Beaumont Fire Refinery Kills One: Fire at Exxon Refinery Has Killed One Worker
According to officials with the University of Texas Medical Branch in Galveston, contract worker Dustin Creekmore, who was critically burned when a fire broke out at an ExxonMobil refinery in Beaumont, has died from his burn injuries.
The fire broke out on April 17, in a processing unit at the refinery that was closed at the time for what the company referred to as “routine maintenance.” The workers were apparently doing some welding work on a hydrotreater heat exchanger at the time of the fire, according to a company spokesperson, although it remains unclear that the welding activity was the cause of the fire. While the exact cause has not been determined, officials think it’s possible the fire was caused when hydrocarbons ignited as they were released from the hydrotreater. The hydrotreater is a machine that uses high pressure hydrogen to remove harmful chemicals from fuel, so that the fuel can comply with government environmental regulations.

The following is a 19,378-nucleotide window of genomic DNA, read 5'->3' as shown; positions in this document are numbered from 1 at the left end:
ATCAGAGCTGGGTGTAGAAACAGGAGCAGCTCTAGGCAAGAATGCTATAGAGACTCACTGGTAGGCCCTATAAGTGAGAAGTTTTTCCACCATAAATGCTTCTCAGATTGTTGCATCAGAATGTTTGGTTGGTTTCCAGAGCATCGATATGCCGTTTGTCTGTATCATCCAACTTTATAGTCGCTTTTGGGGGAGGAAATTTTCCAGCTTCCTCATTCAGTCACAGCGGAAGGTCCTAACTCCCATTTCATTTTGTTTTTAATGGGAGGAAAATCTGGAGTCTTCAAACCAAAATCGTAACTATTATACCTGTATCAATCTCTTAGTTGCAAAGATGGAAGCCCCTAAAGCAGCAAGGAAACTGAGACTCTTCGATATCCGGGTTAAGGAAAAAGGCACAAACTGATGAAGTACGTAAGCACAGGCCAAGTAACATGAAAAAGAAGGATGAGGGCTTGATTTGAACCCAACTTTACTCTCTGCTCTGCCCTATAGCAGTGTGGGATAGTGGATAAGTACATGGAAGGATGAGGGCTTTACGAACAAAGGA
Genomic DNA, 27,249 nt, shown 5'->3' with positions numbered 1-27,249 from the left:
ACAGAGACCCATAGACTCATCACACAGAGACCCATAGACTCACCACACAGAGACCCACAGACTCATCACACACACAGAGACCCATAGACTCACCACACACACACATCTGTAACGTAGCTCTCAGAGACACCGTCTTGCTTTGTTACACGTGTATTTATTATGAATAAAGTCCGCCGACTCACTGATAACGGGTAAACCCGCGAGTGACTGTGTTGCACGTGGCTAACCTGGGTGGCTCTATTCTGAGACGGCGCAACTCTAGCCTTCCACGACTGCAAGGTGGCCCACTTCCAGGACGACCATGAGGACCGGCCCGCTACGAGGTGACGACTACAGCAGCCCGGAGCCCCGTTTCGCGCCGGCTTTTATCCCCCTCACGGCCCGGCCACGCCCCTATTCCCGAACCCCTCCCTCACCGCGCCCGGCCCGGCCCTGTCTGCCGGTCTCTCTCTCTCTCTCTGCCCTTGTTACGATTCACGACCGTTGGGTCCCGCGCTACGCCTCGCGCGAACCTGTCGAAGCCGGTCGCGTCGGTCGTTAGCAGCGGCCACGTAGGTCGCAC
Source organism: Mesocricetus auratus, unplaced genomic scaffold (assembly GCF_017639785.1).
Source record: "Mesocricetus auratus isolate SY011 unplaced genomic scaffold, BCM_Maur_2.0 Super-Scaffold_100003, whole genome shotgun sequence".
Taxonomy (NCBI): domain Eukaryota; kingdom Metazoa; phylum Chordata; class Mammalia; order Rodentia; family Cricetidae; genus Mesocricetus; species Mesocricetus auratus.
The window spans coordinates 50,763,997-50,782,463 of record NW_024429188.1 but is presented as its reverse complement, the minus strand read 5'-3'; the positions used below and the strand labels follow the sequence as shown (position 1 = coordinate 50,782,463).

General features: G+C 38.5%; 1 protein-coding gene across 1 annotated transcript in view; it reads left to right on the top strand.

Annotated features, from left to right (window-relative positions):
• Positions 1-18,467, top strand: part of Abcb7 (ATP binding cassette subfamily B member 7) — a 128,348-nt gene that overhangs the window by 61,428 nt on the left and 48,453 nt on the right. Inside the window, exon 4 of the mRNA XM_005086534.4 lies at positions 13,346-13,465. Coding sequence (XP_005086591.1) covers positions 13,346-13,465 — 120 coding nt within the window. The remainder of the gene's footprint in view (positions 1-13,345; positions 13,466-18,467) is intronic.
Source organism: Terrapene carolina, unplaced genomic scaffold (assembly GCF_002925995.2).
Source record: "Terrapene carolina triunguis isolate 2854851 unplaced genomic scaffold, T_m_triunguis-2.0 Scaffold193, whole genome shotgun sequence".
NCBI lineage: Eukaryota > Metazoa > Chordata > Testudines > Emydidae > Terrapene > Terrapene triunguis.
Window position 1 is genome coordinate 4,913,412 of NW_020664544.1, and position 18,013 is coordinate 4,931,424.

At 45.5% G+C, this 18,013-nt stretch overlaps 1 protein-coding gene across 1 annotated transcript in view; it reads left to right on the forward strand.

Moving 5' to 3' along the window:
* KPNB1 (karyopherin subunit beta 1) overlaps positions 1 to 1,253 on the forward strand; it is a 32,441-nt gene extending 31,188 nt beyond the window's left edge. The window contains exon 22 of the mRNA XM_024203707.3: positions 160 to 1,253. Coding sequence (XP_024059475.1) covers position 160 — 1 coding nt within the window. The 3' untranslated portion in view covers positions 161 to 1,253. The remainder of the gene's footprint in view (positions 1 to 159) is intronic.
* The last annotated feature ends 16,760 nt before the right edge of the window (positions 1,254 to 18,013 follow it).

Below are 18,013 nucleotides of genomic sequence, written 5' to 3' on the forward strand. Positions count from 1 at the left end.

In all, twelve contract workers for ExxonMobil were injured. Seven of them were transported to Baptist Hospital in Beaumont, where five were treated and released, and two were burned seriously enough to be transferred to the University of Texas Medical Center in Galveston. That’s where Creekmore was listed in critical condition when he was admitted, and later died. Five other injured workers were taken to Christus Hospital-St. Elizabeth, where they were treated and released.
Accidents happen, and the details of this accident are still being investigated. But there are times, especially, when companies find themselves under increasing pressure to do things quickly, and they skip steps that would help keep workers safe. While it’s not certain, it is quite possible the fire and the injuries occurred because the company took shortcuts in protecting its workers.
If you or a loved one have been injured or killed because of a fire at an oil refinery, call the Texas Oil Refinery Injury Lawyer at Hill Law Firm today.